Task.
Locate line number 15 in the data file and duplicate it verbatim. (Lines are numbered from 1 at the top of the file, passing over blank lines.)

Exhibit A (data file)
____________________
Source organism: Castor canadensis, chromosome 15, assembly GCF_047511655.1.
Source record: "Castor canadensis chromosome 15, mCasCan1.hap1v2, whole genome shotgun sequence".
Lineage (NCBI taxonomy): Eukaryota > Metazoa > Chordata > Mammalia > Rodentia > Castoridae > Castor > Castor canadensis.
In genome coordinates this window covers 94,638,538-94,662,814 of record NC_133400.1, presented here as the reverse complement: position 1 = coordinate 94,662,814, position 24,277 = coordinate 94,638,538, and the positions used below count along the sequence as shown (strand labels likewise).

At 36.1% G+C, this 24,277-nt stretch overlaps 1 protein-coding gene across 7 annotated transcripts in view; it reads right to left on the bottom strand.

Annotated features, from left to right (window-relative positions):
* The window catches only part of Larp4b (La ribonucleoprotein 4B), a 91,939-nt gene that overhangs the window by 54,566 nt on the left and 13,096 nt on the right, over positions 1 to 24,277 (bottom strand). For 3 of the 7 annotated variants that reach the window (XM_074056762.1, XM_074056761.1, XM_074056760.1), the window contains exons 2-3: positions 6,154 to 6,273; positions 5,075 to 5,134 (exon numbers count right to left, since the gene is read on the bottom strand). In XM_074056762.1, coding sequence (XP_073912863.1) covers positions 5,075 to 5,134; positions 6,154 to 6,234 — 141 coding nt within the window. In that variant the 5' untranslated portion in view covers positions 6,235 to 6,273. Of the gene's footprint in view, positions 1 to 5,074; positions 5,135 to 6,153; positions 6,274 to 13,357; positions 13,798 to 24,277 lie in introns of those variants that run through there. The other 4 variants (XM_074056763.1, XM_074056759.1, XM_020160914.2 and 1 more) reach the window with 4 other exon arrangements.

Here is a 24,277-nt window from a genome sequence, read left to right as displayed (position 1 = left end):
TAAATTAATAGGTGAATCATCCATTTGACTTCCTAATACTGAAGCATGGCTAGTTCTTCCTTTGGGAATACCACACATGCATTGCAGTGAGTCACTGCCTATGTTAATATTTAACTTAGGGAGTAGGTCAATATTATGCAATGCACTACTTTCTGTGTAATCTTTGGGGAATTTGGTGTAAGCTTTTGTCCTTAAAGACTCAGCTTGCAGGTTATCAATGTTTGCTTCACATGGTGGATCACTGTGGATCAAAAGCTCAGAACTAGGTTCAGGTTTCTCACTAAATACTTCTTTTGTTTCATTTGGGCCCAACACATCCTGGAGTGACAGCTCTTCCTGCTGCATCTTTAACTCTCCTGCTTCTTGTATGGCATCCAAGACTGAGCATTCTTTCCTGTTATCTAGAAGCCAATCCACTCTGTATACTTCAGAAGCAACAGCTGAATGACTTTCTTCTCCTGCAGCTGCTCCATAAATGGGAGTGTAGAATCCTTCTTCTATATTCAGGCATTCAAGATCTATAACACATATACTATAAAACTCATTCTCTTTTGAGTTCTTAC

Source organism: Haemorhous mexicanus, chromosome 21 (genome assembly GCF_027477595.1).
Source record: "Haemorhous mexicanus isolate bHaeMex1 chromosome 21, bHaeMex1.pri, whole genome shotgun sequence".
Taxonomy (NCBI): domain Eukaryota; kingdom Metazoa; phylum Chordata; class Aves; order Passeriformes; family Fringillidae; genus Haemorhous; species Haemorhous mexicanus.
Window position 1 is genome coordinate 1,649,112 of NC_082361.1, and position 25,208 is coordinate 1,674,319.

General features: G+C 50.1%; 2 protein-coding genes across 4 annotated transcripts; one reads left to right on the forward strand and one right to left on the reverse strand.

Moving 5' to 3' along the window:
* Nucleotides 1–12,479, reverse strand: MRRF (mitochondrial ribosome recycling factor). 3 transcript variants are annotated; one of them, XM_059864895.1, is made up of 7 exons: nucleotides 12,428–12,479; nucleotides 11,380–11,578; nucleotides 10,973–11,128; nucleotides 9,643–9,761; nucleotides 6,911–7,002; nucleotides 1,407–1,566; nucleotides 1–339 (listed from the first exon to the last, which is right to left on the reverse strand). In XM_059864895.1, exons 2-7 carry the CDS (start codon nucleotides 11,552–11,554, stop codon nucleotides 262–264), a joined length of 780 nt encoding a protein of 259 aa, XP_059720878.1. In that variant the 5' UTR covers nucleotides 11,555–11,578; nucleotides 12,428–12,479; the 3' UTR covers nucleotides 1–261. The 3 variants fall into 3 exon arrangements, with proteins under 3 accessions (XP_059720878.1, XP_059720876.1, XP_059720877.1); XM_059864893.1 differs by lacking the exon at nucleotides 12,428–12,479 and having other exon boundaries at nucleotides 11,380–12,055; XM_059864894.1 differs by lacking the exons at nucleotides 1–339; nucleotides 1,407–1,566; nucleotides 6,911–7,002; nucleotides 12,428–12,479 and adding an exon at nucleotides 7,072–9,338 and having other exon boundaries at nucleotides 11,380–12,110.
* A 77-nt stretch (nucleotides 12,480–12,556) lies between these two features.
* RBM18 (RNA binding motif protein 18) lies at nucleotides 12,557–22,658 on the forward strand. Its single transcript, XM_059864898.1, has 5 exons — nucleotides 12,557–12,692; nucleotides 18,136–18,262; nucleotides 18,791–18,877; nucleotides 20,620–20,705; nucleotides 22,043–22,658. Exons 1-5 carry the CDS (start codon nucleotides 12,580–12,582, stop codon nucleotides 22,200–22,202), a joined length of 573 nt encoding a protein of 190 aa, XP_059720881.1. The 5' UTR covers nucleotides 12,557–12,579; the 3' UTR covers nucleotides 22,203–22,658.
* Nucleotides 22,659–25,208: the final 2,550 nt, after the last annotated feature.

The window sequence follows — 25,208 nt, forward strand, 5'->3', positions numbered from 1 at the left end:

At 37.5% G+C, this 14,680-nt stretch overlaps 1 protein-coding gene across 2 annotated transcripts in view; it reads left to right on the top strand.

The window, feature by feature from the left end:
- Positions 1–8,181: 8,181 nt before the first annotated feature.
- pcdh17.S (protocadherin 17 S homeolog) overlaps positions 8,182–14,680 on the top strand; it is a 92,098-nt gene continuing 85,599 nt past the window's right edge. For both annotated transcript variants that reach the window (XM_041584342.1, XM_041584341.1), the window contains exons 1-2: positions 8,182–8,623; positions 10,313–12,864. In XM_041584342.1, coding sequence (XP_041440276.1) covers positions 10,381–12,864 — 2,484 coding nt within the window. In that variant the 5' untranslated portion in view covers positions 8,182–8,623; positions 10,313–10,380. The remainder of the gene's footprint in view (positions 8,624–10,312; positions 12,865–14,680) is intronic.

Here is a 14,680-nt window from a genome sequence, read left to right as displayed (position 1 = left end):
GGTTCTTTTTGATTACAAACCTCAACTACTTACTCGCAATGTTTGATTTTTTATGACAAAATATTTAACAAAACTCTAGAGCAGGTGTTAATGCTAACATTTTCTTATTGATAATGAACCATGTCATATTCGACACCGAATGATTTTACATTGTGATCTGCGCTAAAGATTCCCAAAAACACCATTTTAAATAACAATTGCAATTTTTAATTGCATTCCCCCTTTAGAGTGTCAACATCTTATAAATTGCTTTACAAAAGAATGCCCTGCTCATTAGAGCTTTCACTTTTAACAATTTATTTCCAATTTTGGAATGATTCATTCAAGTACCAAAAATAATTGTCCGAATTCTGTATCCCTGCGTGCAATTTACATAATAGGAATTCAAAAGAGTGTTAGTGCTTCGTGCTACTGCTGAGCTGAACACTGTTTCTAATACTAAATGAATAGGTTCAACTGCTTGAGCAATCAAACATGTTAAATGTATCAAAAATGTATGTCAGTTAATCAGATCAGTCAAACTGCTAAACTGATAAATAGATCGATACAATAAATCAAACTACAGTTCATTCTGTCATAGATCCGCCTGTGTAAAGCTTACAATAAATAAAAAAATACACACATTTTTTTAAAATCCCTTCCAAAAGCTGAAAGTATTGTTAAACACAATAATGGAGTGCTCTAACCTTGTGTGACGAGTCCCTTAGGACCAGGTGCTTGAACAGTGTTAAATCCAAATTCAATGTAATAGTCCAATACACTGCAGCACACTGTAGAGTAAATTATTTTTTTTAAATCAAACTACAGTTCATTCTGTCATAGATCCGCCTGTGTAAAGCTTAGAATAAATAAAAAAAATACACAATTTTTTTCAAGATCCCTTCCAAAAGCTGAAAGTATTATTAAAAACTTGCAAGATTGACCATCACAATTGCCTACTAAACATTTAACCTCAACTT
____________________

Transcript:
Moving 5' to 3' along the window: